Mary Braddon.

Mohawks: A Novel. Volume 2 of 3

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"And Mrs. Howard? Has she finished her new house at Twit'nam?"

"Marble Hill? Yes, madam, 'tis just finished, and is the prettiest thing for its size I ever saw."

"And is she still the first favourite with his Majesty?"

"That, madam, she has never been, and never will be. The Queen is the reigning sultana at Kensington and at Richmond, whatever illicit loves may beguile his Majesty's sojourn at Hanover, where one would think his heart was fixed, so eager is he ever to get there."

"Indeed, sir! Then it is Vashti and not Esther who reigns. I am glad of that, for the sake of honour and honesty. Why does not the King send Mrs. Howard about her business?"

"O madam, such an idea is furthest from his thoughts. He must have somewhere to spend his evenings. The Queen is his mentor, his chief counsellor, and he knows it, though he affects to think otherwise: he must have an amiable stupid woman to talk to by way of relaxation. No one could endure the perpetual company of the goddess Minerva. Be assured, madam, Venus was as empty-headed as she was pretty, and that's why she had so many adorers."

"You give a very bad notion of your own sex, sir," retorted the lady, busying herself with the tea-tray, which had been brought in during the discussion. "But as for beauty, I never thought Mrs. Howard could claim dominion upon that account. She has fine hair and a good complexion; but how many a milkmaid can boast as much!"

"Doubtless, madam; and a milkmaid would be just as pleasing to King George, if she were a little deaf and very complacent."

"For shame, sir! Let us talk no more of this odious subject. Pray enlighten me about the theatres. Is Drury Lane or Lincoln's Inn most fashionable? I have not seen a play for a century. Sir John has always an excuse for not taking me to London."

"The best in the world, my love, an empty purse," answered the Baronet cheerily.

"No wonder your purse is empty when you squander hundreds upon your kennels," complained the lady, who was fond of airing her grievances before a third person.

"Squander, my lady? squander, did you say? To maintain a pack of foxhounds is to perform a public duty; it is to be the chief benefactor of one's neighbourhood. When I can no longer pay for my kennels and support my church may I lie in my grave under the shadow of the tower, where the music of my hounds can no longer gladden my ear. No, madam, the maintenance of an historic pack is no selfish extravagance. It is the highest form of philanthropy. It gives sport to the wealthy and employment to the poor; it affords pleasure to gentle and simple, old and young. If you could sit a horse, Maria, you would not talk such foolish cant as to call my kennel an extravagance."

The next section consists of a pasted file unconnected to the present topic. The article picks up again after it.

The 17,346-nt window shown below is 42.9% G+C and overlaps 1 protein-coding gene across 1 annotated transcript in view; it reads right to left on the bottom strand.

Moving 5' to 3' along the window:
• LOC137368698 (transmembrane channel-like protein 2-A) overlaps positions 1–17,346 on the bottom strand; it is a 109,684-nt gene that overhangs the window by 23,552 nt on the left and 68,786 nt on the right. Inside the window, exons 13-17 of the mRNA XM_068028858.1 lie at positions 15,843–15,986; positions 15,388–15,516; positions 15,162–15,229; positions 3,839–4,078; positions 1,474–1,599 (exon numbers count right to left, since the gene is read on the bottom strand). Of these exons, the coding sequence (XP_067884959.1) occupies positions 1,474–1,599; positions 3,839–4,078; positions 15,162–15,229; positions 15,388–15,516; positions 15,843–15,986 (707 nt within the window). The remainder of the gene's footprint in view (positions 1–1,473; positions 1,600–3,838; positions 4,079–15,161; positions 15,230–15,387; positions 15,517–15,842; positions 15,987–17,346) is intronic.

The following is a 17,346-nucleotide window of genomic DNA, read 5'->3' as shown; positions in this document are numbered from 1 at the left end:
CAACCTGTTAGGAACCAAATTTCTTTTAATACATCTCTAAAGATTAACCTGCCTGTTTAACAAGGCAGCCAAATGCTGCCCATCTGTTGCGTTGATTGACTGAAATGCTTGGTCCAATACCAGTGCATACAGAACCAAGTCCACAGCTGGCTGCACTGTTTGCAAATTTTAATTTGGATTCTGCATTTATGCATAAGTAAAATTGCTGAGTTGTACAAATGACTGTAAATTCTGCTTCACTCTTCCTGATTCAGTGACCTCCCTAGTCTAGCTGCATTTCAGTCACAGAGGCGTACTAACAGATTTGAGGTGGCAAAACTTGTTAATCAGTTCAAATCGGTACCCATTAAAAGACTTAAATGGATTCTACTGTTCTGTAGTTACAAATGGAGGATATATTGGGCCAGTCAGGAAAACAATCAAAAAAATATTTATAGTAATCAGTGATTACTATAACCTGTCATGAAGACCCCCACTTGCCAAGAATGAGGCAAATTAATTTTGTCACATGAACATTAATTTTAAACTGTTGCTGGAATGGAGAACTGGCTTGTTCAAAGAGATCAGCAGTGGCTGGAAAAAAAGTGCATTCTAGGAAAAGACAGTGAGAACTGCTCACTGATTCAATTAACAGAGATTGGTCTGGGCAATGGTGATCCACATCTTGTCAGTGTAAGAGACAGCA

This question of horsemanship was always a sore point with Lady Chumleigh, and no less savage beast than a husband would have been brutal enough to touch upon it.

"Had I health and strength for such rough work as hunting, I make no doubt I could ride as well as my neighbours," replied the lady, with a semi-hysterical sniffling sound which alarmed her spouse, as it was often the forerunner of shrill screams, and shriller laughter, tapping of red-heeled shoes on the carpet, cutting of laces, burning of feathers, and spilling of essences, with all the troublesome rites of the Goddess Hysteria.

"And so indeed you could, my dearest love," he cried, eager to avert the storm; "you have the neatest figure for the saddle on this side Winchester, and would be the prettiest little hussy in the hunting-field if you had but the courage to ride my bay Kitty, than which no sheep was ever tamer."

"It is not courage I want, Sir John, but stamina," murmured the dame, appeased and smiling.

"I hope you like this bohea, Mr.

Durnford," she said blandly; "it is the same as the Duchess drinks at Canons."

Herrick declared it was the best tea he had tasted for an age. Sir John informed his wife that the stranger would sup with them, and stay the night; and then the two gentlemen went back to the library, where Mr. Chumleigh's letter was produced from an iron box containing family documents.

Herrick read it slowly and meditatively, trying to get the most he could out of a very brief statement.

"Montpellier, October 20, 1706.

"My dear Sir John, – As you may happen to hear of my marriage, and perhaps from those who may not be friendly to me, I think it my duty to furnish you with some particulars of that event which so nearly concerns the happiness and honour of two people, my wife and myself.

"Imprimis, you will be told perhaps that I stole my wife from a convent. Well, so I did, but she was under no vow, had taken no veil: was only a young lady placed there by her guardian as pupil and boarder; and from what I know I believe she might have been left to languish there in a dismal confinement within the four high walls of an ancient Italian garden, if love and I had not rescued her. It is needless to make a long story of how we met by chance in the convent chapel, and afterwards by contrivance, and how we soon discovered that Providence had designed us each for the other. I never had a dishonourable feeling in regard to my charmer, and my crime in carrying her off from that sanctimonious prison-house was no more than if I had run away with a young lady from a fashionable seminary at Bath or Tunbridge. She brought me no fortune, and may never bring me a shilling, though I have reason to believe her father is inordinately rich. You will think it strange when I tell you that his daughter does not even know his name, and has no recollection of his person, or having ever seen him since her infancy. The only person connected with her who ever visited the convent was a steward, who came twice a year to pay her pension, and who always brought her valuable presents. I can but think that my dearest girl must have been the offspring of an illicit love, and that her parent must be one of that race of travelling Englishmen who affect the Continent most because of its wider scope for dissolute habits.